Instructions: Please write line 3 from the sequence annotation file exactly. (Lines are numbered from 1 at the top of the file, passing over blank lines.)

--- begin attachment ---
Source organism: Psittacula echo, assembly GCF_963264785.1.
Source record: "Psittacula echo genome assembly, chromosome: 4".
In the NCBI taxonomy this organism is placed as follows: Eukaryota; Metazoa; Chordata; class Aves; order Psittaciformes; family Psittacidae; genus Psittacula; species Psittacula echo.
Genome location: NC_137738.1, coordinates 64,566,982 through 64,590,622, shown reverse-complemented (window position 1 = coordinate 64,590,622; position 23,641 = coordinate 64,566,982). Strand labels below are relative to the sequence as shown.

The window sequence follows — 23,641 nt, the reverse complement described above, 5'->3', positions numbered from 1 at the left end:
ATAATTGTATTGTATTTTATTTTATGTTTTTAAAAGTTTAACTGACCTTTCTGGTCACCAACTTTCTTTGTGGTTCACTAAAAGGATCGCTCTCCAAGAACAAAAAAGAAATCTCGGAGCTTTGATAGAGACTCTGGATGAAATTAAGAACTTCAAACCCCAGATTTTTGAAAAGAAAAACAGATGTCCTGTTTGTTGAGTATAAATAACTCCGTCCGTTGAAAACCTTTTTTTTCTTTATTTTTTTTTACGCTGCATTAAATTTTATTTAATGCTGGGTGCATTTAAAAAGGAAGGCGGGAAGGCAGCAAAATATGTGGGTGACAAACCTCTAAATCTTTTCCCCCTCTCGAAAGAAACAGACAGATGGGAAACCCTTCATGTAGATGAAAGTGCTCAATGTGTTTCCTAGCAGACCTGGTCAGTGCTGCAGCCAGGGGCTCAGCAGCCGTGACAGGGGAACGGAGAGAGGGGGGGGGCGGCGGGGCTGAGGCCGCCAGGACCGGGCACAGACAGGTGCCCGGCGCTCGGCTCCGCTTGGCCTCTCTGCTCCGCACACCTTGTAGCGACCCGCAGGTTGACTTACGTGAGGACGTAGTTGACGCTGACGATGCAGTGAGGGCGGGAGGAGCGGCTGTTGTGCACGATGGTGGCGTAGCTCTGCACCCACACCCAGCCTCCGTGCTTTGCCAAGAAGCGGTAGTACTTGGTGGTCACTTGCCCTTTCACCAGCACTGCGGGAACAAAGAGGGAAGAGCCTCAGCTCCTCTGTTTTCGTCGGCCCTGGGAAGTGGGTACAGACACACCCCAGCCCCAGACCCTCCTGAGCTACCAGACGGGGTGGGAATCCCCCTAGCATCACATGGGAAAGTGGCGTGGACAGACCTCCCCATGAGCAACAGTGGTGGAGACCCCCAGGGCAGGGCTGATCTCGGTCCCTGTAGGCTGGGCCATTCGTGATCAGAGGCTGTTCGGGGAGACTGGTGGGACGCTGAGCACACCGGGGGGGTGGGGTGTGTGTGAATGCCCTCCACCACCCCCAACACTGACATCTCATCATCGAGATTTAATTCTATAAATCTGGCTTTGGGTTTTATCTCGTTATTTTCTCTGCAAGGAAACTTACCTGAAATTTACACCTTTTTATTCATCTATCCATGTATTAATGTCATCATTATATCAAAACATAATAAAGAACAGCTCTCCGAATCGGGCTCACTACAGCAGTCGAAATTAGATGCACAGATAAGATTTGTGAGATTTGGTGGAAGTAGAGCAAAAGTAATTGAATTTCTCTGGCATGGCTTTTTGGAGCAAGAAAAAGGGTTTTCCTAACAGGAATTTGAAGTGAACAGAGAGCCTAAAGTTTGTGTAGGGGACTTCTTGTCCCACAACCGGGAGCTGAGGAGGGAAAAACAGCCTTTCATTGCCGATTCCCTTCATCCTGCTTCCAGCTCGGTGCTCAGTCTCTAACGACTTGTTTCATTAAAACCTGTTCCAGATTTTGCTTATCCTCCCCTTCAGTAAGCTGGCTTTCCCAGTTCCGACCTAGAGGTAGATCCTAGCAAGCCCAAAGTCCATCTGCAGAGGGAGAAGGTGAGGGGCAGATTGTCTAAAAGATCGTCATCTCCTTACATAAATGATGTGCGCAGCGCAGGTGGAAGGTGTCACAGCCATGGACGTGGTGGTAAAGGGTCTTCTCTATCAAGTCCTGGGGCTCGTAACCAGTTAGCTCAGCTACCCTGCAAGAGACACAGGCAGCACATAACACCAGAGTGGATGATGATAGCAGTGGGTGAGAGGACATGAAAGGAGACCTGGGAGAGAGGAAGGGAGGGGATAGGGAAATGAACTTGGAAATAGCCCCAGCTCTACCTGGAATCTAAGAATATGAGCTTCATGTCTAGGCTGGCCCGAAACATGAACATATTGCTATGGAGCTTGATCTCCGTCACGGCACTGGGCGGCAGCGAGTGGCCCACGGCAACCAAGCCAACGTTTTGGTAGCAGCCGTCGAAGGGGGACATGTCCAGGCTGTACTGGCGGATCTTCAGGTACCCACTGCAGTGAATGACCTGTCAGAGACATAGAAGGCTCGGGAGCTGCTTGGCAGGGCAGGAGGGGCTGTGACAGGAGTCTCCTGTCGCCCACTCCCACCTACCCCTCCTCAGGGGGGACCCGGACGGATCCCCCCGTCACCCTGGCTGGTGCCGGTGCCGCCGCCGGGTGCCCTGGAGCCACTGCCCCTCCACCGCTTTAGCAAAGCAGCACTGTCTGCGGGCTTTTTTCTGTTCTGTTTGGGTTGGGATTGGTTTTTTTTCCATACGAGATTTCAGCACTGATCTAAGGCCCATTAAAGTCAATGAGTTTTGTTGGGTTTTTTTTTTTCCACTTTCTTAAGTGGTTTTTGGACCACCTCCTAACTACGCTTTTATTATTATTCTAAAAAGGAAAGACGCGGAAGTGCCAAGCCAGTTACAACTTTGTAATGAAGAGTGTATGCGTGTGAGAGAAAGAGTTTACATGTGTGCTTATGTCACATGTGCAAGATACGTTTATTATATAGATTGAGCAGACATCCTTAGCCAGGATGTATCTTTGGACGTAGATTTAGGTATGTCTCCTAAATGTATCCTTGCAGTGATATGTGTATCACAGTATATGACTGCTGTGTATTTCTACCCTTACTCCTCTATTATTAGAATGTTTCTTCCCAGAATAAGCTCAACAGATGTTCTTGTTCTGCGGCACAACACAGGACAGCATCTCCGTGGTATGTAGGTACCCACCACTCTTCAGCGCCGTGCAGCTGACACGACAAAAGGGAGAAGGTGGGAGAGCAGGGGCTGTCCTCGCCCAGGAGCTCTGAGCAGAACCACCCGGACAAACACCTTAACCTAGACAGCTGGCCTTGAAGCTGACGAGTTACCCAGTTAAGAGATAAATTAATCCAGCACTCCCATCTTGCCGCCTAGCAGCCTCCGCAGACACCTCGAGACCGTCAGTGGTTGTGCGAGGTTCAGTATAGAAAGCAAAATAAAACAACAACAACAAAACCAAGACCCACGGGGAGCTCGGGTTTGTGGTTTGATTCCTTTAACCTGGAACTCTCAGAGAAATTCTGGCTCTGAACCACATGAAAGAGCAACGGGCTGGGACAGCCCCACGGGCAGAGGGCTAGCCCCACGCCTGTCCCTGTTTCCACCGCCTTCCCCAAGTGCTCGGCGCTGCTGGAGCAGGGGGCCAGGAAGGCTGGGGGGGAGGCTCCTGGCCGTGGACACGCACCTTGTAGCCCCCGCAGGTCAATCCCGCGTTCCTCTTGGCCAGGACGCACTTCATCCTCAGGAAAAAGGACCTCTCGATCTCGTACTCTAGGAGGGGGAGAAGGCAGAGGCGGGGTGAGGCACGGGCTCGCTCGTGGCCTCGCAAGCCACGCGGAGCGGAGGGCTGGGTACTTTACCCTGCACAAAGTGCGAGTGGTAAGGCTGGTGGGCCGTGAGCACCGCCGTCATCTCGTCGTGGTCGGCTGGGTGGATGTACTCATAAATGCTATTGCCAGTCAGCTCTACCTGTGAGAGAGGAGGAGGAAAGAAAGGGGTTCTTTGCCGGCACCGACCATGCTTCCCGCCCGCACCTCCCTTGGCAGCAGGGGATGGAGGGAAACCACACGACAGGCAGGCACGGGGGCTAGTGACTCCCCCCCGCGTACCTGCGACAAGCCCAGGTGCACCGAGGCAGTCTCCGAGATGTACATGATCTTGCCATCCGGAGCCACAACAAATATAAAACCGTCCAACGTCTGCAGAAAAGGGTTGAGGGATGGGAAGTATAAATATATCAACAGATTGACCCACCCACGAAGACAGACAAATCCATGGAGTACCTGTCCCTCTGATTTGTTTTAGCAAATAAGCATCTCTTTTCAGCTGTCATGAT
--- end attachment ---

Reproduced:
In the NCBI taxonomy this organism is placed as follows: Eukaryota; Metazoa; Chordata; class Aves; order Psittaciformes; family Psittacidae; genus Psittacula; species Psittacula echo.